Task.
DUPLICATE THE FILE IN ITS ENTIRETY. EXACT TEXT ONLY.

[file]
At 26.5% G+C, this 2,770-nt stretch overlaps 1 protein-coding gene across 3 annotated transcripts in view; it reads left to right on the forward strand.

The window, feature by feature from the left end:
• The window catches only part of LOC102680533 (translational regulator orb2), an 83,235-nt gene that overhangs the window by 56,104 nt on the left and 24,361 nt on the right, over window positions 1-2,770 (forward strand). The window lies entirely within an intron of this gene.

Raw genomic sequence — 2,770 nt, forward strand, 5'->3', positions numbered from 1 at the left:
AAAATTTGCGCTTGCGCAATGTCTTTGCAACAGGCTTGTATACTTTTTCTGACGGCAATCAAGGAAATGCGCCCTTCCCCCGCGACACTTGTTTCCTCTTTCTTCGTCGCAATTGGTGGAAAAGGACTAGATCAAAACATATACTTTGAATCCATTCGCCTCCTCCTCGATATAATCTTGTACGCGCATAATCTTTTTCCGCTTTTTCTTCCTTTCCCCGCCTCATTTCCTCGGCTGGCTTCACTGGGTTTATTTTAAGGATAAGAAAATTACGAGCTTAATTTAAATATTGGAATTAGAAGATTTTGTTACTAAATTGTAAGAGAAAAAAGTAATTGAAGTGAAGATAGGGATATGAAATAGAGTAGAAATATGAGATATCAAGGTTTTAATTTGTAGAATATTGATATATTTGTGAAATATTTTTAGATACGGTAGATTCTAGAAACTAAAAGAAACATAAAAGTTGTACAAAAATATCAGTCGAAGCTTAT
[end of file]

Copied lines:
At 26.5% G+C, this 2,770-nt stretch overlaps 1 protein-coding gene across 3 annotated transcripts in view; it reads left to right on the forward strand.

The window, feature by feature from the left end:
• The window catches only part of LOC102680533 (translational regulator orb2), an 83,235-nt gene that overhangs the window by 56,104 nt on the left and 24,361 nt on the right, over window positions 1-2,770 (forward strand). The window lies entirely within an intron of this gene.

Raw genomic sequence — 2,770 nt, forward strand, 5'->3', positions numbered from 1 at the left:
AAAATTTGCGCTTGCGCAATGTCTTTGCAACAGGCTTGTATACTTTTTCTGACGGCAATCAAGGAAATGCGCCCTTCCCCCGCGACACTTGTTTCCTCTTTCTTCGTCGCAATTGGTGGAAAAGGACTAGATCAAAACATATACTTTGAATCCATTCGCCTCCTCCTCGATATAATCTTGTACGCGCATAATCTTTTTCCGCTTTTTCTTCCTTTCCCCGCCTCATTTCCTCGGCTGGCTTCACTGGGTTTATTTTAAGGATAAGAAAATTACGAGCTTAATTTAAATATTGGAATTAGAAGATTTTGTTACTAAATTGTAAGAGAAAAAAGTAATTGAAGTGAAGATAGGGATATGAAATAGAGTAGAAATATGAGATATCAAGGTTTTAATTTGTAGAATATTGATATATTTGTGAAATATTTTTAGATACGGTAGATTCTAGAAACTAAAAGAAACATAAAAGTTGTACAAAAATATCAGTCGAAGCTTAT